Don't Trip Yourself up While Buying a New Home
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With the thrill that comes with an accepted offer and a "yes" from the lender, many homebuyers make the mistake of carrying their enthusiasm straight to the mall or appliance store. Keep in mind that until your keys are in hand, your lender is watching your accounts very closely. Below you'll find a list of actions to avoid during this crucial time of your home purchase.
Don't overspend on big-ticket items You may be itching to turn your new kitchen into a showplace, or celebrate your new castle, but keep away from big purchases like furniture, cars, appliances, or vacations until closing. Financing new furniture with a store card or a bank credit card could jeopardize your credit worthiness during the time it means the most. Because lending institutions are looking closely at your financial accounts, a large cash purchase is also not advised.
Don't go on a job search. Your recent job history should show consistency. Changing jobs may not affect your ability to qualify for a mortgage loan - particularly if you are getting a bigger paycheck. But in some cases, getting a new career during the mortgage loan approval process could raise concern and hinder your approval.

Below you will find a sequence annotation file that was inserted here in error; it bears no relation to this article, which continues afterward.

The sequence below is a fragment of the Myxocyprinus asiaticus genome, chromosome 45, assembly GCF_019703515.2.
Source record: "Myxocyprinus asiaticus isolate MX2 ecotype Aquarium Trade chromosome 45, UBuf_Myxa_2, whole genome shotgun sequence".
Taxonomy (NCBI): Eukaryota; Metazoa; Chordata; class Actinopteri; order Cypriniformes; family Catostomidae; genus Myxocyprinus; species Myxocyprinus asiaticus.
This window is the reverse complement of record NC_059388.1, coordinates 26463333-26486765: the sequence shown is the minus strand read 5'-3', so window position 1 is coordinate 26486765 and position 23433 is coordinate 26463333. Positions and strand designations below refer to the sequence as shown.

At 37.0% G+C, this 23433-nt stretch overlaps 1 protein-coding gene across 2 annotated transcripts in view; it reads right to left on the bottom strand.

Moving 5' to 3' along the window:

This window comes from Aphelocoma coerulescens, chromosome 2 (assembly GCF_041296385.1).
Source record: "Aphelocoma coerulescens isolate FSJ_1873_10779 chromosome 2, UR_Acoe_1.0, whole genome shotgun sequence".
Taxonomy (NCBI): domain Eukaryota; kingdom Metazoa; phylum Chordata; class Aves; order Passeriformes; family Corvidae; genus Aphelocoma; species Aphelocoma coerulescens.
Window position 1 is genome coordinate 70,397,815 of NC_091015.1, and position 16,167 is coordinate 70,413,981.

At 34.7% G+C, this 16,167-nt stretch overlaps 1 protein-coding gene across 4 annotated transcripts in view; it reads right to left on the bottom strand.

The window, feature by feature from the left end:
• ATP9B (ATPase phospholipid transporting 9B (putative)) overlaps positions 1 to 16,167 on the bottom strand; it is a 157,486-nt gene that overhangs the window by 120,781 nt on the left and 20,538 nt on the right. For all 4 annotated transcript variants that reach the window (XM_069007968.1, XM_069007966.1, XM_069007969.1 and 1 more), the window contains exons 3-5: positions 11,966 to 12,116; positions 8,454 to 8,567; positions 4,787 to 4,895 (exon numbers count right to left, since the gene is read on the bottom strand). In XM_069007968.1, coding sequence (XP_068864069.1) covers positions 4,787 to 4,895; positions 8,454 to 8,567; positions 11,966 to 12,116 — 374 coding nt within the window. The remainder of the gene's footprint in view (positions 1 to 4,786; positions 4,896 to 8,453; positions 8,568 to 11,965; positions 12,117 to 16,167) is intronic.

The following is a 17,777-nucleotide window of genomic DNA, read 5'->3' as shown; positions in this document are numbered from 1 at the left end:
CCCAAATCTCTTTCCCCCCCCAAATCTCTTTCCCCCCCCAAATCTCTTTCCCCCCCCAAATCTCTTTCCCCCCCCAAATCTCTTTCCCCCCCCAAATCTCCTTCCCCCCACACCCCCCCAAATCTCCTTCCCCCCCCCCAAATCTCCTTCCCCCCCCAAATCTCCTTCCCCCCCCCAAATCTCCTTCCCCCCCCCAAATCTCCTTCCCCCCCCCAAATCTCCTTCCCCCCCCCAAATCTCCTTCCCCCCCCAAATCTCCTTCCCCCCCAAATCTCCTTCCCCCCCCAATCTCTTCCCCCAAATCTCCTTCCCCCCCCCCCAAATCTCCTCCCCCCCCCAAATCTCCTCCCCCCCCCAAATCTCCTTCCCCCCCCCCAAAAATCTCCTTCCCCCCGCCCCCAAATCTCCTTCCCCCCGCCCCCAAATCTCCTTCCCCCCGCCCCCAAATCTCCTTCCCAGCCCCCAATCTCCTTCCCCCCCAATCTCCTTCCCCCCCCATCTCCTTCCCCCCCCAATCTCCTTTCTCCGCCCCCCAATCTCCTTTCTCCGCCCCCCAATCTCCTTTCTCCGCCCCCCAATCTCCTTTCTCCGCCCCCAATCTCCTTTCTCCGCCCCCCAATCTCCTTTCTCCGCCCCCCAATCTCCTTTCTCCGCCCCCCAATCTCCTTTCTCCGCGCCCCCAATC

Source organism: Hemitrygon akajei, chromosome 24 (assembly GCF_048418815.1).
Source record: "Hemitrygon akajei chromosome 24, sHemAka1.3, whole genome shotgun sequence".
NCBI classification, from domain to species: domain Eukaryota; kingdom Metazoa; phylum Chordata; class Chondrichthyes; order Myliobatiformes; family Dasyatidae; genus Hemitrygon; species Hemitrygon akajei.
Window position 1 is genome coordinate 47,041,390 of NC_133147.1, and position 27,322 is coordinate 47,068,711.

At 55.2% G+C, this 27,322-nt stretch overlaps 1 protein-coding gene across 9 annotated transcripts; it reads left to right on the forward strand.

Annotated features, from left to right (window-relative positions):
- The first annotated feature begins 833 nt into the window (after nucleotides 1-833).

Don't take your accounts to a new bank or move around your money. While your lender reviews your loan application, you will likely be required to provide bank statements for the last two or three months on your saving and checking accounts, money market accounts and other liquid assets. To detect potential fraud, most lenders require a detailed paper trail to document the source of all cash. No matter the reason, changing banks or transferring funds might raise a red flag with your lender and slow down your application process.
Don't give cash directly to your seller (commonly in the case of of "for sale by owner") for earnest money. As a rule, your good faith deposit belongs to you, not the seller until closing. Although some FSBO sellers may not know this, any earnest money must go toward the buyer's closing expenses. Get a lawyer or other neutral person who will hang on to the funds or place them in a trust account until you close. The final disposition of good faith funds, if your home purchase fails, should be specified in the purchase agreement with the seller.
Aspen Financial Group, Inc. can walk you through the pitfalls of getting a mortgage. Give us a call: (303) 369-5033.